Open interaction with co-workers, so long as you can work for your pay
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Dream Job
QA Supervisor (Former Employee), Irvine, CASeptember 5, 2013
Pros: solid core values, great people and facilities
Cons: company still relatively new, going through some growing pains
Worked my way up into lower management. Amazing place to work with amazing people. I recommend anyone that is qualified to go to work for Blizzard. I left unfortunately due to distance from a new house I purchased and the commute was costly.
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Gamer work environment
Experienced Team Manager (Former Employee), Austin, TexasAugust 30, 2013
Suffice it to say that I quit Blizzard and we did not end of a good note.
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Fun workplace, but little advancement.
Project Lead, Quality Assurance (Former Employee), Irvine, CAAugust 1, 2013
Little advancement opportunities. Feels like company is mismanaged at times. Very much an 'old boys club' feel.
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A fun start but not much else
Game Master, Tier 2 (Former Employee), Irvine, CAJuly 30, 2013
Pros: good benefits, dorky, fun co-workers
Cons: terrible management, little to no possibility for advancement
Working for Blizzard was mostly fun and relaxed. At least, that's the atmosphere they wanted me to feel. What it boils down to, though, is that it has terrible management that will shift all the responsibility down on its underlings, with no accountability and no ability to make good decisions. Many people can say they hate their boss, but this also means that there was no opportunity for advancement. I applied many times to the bottom-most positions of other departments only to be told that I needed more experience while the position was given to someone's friend. Nepotism is a major flaw in much of the hiring and decision-making there. Awards were given to the buddies of the people who managed the award system. They even did so much as to show the metrics of those who won awards, revealing that these people were indeed not the top performers in neither speed or quality.

In the end, I made a consistent pay check with good benefits. My co-workers were awesome, so it was a good job to settle into to pay my bills. That's about the best I can say about it. I'm now older with nothing to show for it but a healthy bank account. I'd still be working there if not for the down-sizing, much to my stubborn misery.
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Very fun place to work!
Account and Technical Services Representative (Former Employee), Austin, TXJune 17, 2013
Pros: work perks
I thoroughly enjoyed my time at Blizzard Entertainment, and hope to work there again in the future if the opportunity arises.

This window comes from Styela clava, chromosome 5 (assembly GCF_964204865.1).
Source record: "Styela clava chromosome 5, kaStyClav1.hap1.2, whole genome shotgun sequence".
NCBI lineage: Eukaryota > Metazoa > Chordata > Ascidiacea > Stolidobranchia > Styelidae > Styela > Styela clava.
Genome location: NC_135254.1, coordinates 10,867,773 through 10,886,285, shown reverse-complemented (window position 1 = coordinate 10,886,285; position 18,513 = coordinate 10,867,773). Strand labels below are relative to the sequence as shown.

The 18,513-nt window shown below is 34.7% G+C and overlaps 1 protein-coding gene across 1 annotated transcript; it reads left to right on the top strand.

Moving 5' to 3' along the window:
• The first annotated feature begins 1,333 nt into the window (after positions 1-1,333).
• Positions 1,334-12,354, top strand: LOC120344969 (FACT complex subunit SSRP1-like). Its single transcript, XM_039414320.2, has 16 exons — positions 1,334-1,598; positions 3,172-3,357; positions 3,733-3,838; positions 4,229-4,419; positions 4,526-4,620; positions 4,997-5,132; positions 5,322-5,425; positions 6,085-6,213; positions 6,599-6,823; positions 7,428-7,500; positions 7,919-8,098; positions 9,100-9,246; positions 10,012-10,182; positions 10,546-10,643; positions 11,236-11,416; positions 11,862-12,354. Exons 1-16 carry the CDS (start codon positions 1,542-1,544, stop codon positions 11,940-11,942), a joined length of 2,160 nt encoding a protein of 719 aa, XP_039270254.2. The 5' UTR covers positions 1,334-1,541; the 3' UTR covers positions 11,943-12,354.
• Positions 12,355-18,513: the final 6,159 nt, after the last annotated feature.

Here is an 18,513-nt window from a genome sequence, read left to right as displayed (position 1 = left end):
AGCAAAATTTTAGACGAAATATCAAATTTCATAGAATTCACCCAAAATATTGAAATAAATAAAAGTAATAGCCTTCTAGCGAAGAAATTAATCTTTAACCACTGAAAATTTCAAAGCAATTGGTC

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A company that cares
Game Master, Billing, and Technical Representative (Former Employee), Austin, TXMay 27, 2013
I feel Blizzard Entertainment's customer service branch in Austin, Texas was overall a good experience as a Game Master for about 3 years. The atmosphere and environment was comfortable and nerd friendly.

June 1, 2013

I wouldn't go as far as saying "A company that cares" but they did provide nice perks. They have no sense of work/life balance for their employees.

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Great place to work if you have =ZERO= responsibilities in life
Game Master (Former Employee), Austin, TXMay 14, 2013
Pros: laid back, casual culture (you can come to work in sweats and sandals). free games at launch.
Cons: awful hours, no holidays, penalized for using sick time, *no* work/life balance - terrible if you're trying to raise a family
As a game company I adore Blizzard, but having been an employee there for 3 years before leaving, I must say it was not a good company to work for in a Customer Support capacity.

I'm a dad, and I can tell you that working at Blizzard is just not something you can successfully do as a parent. Work/Life Balance at Blizzard is terrible.

Want a weekend day off? You are punished with the worst hours imaginable.

Want a good schedule (i.e. day shift)? You are punished with the worst days off possible.

I saw a good friend get let go in March of this year, along with a few others, because he had to take quite a few sick days to take care of his child. Curiously, other people who got let go were parents too. Hmm...coincidence? If the attendance policy wasn't so ridiculous, where you are DISCOURAGED from using sick time, even if you are deathly ill, people would be able to retain their jobs here. It's absurd watching great people get let go because they get sick, or need to take days off because they need to care for their children.

I left voluntarily in April for a much better job...same type of work, better hours, and 50% more pay. Let's break down a typical day at Blizz.

A typical day at work - Days start off with 15 minute "huddles" which allow you to catch up on any news or immediately relevant info, and allow you to gradually settle in before the tickets start coming in. Then the works starts...the tickets come rolling n, 70% whining crybabies, 20% nice folks, 10% trolls. On an average day you're expected to be able to resolve 90 tickets, though the average person gets about – more... 60 - 75. Two breaks (15 min each) and an hour lunch, staggered for most teams (especially "hybrid" teams which are combination game master and phone support teams).

What I learned - That with hard work and dedication, you're only as valuable as the numbers you produce and how much can adhere to the attendance policy, which has some absurd quirks.